Transballoon Intravascular Ultrasound Imaging During Balloon Angioplasty in Animal Models With Coarctation and Branch Pulmonary Stenosis
Background Intravascular ultrasound (IVUS) studies performed after balloon dilation provide a method for evaluating the adequacy of angioplasty and the nature of associated changes in vessel walls. Previously, IVUS studies required the use of separate scanning catheters inserted independently before and after balloon angioplasty. We tested a 0.035-in, 30-MHz IVUS transducer wire that images from within commercially available 5F balloon dilation catheters.
Methods and Results Seven stenoses were created in the left pulmonary artery (n=3) and in the aortic isthmus (n=4) in six lambs (weight, 3.4 to 12.5 kg). The balloon catheter selected was advanced across the stenotic area and the IVUS wire advanced in the guide lumen to the center of the balloon. Continuous IVUS images were obtained through balloons before, during, and after dilation. Transballoon imaging confirmed balloon location within the stenotic segment. Luminal diameters of stenotic and adjacent vessel segments before and after angioplasty by IVUS showed good correlation with angiographic measurements (r=.93, P≤.001). After successful dilation, imaging during deflation allowed the assessment of vascular elastic recoil, mural dissection, and luminal size without requiring changes in balloon position. Repeat dilation could be undertaken and the inflation pressure and technique modified on the basis of the observed results.
Conclusions This transballoon IVUS system provides important on-line information about lumen diameter and wall structure for evaluation of angioplasty without the need for catheter changes, providing a method to possibly reduce the likelihood of excessive wall damage and to potentially reduce the number of angiograms required to accomplish and confirm results.
Balloon angioplasty was introduced initially in 1982 as an investigational procedure for nonsurgical treatment of coarctation of the aorta and recurrent coarctations.1 2 3 4 Subsequent clinical studies in infants and children5 6 have resulted in it becoming an accepted procedure for many children with aortic coarctation, as well as for a wide variety of other vascular stenoses. Disruption of the intimal and medial vessel-wall layers during balloon dilation for coarctation produces tears and dissections,3 7 8 9 10 11 12 13 14 which may be necessary for successful relief of the obstruction. It is possible that these disruptions may set the stage for changes leading to aneurysm formation.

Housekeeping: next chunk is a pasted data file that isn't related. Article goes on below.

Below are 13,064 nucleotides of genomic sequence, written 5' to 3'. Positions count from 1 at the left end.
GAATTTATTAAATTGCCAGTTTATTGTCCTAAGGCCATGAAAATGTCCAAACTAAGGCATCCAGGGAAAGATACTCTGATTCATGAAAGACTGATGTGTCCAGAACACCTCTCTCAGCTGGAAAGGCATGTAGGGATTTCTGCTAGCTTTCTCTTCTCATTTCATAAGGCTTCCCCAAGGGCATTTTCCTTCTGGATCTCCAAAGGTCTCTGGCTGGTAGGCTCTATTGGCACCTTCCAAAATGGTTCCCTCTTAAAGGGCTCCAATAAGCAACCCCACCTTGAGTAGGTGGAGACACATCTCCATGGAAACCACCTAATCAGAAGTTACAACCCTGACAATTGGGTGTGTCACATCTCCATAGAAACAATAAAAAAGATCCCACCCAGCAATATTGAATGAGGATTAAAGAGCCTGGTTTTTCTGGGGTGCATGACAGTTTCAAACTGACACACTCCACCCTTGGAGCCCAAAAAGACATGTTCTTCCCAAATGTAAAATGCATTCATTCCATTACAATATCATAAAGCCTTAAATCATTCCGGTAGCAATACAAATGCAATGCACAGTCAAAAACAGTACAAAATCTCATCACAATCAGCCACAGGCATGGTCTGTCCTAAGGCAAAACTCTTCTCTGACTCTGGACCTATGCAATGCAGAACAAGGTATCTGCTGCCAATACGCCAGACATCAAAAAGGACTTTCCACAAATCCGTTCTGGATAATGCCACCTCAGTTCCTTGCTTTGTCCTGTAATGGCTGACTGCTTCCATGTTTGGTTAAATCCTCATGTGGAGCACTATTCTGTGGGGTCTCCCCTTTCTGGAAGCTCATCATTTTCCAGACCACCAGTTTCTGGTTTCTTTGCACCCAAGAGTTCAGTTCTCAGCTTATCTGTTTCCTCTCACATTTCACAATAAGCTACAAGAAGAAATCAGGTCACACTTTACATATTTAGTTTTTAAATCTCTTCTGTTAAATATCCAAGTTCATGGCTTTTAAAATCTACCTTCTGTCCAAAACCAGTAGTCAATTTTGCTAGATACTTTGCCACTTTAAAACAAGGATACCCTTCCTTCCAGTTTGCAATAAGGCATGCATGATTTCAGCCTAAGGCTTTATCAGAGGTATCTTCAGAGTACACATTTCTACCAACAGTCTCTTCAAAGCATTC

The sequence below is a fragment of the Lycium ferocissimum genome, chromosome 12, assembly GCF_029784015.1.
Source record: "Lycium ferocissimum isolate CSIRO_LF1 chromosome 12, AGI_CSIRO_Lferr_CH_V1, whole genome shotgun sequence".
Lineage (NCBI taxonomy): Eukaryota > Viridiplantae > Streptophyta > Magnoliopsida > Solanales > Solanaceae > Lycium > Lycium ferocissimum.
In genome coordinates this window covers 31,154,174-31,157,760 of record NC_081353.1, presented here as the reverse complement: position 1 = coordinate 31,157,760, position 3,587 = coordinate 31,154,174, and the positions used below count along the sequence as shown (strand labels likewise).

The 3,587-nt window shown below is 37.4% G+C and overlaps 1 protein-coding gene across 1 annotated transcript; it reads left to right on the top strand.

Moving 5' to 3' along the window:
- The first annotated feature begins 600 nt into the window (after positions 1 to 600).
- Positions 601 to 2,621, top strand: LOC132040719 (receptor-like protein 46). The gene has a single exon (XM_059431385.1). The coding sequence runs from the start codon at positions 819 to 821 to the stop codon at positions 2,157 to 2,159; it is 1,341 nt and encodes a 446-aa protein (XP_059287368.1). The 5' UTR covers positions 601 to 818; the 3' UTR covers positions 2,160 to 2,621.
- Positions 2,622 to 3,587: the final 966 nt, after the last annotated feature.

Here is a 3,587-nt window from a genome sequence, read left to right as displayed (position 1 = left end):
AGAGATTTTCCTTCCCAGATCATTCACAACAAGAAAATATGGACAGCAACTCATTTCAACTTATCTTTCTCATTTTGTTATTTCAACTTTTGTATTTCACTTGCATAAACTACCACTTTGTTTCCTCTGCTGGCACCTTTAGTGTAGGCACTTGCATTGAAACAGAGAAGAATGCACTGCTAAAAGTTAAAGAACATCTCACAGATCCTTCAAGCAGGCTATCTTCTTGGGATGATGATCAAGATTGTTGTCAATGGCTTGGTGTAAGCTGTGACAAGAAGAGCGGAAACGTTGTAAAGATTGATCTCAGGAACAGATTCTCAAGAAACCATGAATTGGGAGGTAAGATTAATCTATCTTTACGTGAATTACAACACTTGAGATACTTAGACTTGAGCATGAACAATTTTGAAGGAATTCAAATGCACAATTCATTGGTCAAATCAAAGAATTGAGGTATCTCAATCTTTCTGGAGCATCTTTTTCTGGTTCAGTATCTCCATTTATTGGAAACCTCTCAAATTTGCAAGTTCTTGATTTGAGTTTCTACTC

Intravascular ultrasound (IVUS) has been found to be helpful in characterizing the effects on the vessel wall during,10 11 immediately after,10 11 12 13 14 and on follow-up of balloon angioplasty10 12 for coarctation of the aorta. Currently, IVUS is performed via the introduction of a long sheath past the coarctation site, through which the IVUS probe and its housing catheter are passed. The purpose of the present study was to test a commercially available IVUS wire probe (Wise-Wire; Meditech, Inc), which fits within the guide lumen of commercially available 5F balloon dilation catheters. This probe has the advantage of allowing transballoon intravascular imaging before, during, and after balloon angioplasty without the need for additional wire exchanges or sheaths. Our study involved testing the IVUS transducer and its imaging capabilities during balloon dilation of surgically created pulmonary artery stenoses and coarctations in a newborn lamb model.
Guidelines established by the Department of Animal Care at Oregon Health Sciences University were followed for the care and study of all sheep. The first group consisted of three lambs with an average age of 13.6 days (range, 10 to 16 days) and an average weight of 5.8 kg (range, 5.1 to 6.2 kg). Anesthesia was induced with intravenous diazepam and ketamine, then maintained with ventilated isoflurane 1.5% to 2%. Through a left lateral thoracotomy, the left pulmonary artery (LPA) was dissected free. An LPA band was placed with the use of Vicryl (braided polyglycolic acid suture) mesh, tied with a 7-0 chromic suture, and tightened to approximate half the size of the proximal LPA diameter. The chest was closed, and the lamb recovered. Approximately 5 weeks later, the lambs (average age, 53.7 days [range, 51 to 57 days]; average weight, 16.9 kg [range, 15.5 to 17.0 kg]) underwent cardiac catheterization. Anesthesia was performed in the same manner as above. A 7F sheath was introduced into the femoral vein by use of the vascular cutdown technique. An LPA angiogram was performed in the 30° left anterior oblique, 25° cranial projection with the use of 20 mL of RenoCal-76 contrast (Bracco Diagnostics, Inc) at 25 mL/s. A PE-MT 5F 8 mm×3 cm (Meditech; Boston Scientific Corp) or Accent DG 6F 10 mm×4 cm (Cook Group) balloon dilation catheter was advanced over a guidewire to the LPA. The IVUS wire, when removed from its housing (Spy Catheter; SciMed Corp), is 0.035 inches in diameter, with the transducer located at the distal tip of the wire. The wire rotates when attached to a motorized unit, which is controlled by a Hewlett-Packard SONOS 100 Intravascular Imaging System. This wire was advanced through the lumen of the balloon dilation catheter to the catheter tip. A Tuohy-Borsht adapter (CR Bard, Inc) was attached to the end of the catheter, enabling us to flush fresh saline solution through the wire lumen. IVUS scanning was performed at 30 MHz at 25 to 30 frames per second. Images were recorded on 0.5-inch Super VHS tape for later review.